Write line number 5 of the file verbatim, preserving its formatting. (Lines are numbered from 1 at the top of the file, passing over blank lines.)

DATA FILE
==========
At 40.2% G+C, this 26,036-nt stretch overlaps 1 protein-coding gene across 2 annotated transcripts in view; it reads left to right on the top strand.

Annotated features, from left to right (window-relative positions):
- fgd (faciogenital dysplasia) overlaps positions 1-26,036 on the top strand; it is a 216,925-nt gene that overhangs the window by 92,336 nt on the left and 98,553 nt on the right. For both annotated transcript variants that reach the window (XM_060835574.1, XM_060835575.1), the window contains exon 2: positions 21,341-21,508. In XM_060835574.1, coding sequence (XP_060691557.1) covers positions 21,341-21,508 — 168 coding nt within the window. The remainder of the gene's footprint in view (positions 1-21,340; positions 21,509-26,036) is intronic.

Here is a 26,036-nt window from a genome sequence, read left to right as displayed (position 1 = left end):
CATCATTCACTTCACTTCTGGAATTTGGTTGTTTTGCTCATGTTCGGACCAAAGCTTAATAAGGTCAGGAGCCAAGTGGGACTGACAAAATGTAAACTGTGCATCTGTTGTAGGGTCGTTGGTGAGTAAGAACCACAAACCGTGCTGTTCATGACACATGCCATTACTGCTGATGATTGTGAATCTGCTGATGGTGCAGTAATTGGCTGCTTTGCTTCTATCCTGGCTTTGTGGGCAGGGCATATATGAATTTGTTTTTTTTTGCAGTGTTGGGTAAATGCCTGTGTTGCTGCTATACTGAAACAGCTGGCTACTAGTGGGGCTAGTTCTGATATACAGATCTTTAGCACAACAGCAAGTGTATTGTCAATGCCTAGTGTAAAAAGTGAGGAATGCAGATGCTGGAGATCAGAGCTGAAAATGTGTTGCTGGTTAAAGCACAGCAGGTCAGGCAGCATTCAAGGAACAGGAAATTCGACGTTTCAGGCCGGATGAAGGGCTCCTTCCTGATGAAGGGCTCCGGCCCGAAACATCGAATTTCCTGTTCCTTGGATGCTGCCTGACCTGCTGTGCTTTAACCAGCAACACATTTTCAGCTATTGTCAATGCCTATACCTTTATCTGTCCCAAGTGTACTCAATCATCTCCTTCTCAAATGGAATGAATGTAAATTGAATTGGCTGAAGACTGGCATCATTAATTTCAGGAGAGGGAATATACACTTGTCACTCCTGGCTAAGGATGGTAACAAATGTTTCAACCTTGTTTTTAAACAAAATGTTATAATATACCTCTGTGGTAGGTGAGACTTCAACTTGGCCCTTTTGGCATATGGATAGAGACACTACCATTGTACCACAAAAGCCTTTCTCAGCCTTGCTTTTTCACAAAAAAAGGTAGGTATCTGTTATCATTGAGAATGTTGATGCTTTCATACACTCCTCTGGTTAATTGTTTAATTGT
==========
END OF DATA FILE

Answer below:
CATCATTCACTTCACTTCTGGAATTTGGTTGTTTTGCTCATGTTCGGACCAAAGCTTAATAAGGTCAGGAGCCAAGTGGGACTGACAAAATGTAAACTGTGCATCTGTTGTAGGGTCGTTGGTGAGTAAGAACCACAAACCGTGCTGTTCATGACACATGCCATTACTGCTGATGATTGTGAATCTGCTGATGGTGCAGTAATTGGCTGCTTTGCTTCTATCCTGGCTTTGTGGGCAGGGCATATATGAATTTGTTTTTTTTTGCAGTGTTGGGTAAATGCCTGTGTTGCTGCTATACTGAAACAGCTGGCTACTAGTGGGGCTAGTTCTGATATACAGATCTTTAGCACAACAGCAAGTGTATTGTCAATGCCTAGTGTAAAAAGTGAGGAATGCAGATGCTGGAGATCAGAGCTGAAAATGTGTTGCTGGTTAAAGCACAGCAGGTCAGGCAGCATTCAAGGAACAGGAAATTCGACGTTTCAGGCCGGATGAAGGGCTCCTTCCTGATGAAGGGCTCCGGCCCGAAACATCGAATTTCCTGTTCCTTGGATGCTGCCTGACCTGCTGTGCTTTAACCAGCAACACATTTTCAGCTATTGTCAATGCCTATACCTTTATCTGTCCCAAGTGTACTCAATCATCTCCTTCTCAAATGGAATGAATGTAAATTGAATTGGCTGAAGACTGGCATCATTAATTTCAGGAGAGGGAATATACACTTGTCACTCCTGGCTAAGGATGGTAACAAATGTTTCAACCTTGTTTTTAAACAAAATGTTATAATATACCTCTGTGGTAGGTGAGACTTCAACTTGGCCCTTTTGGCATATGGATAGAGACACTACCATTGTACCACAAAAGCCTTTCTCAGCCTTGCTTTTTCACAAAAAAAGGTAGGTATCTGTTATCATTGAGAATGTTGATGCTTTCATACACTCCTCTGGTTAATTGTTTAATTGT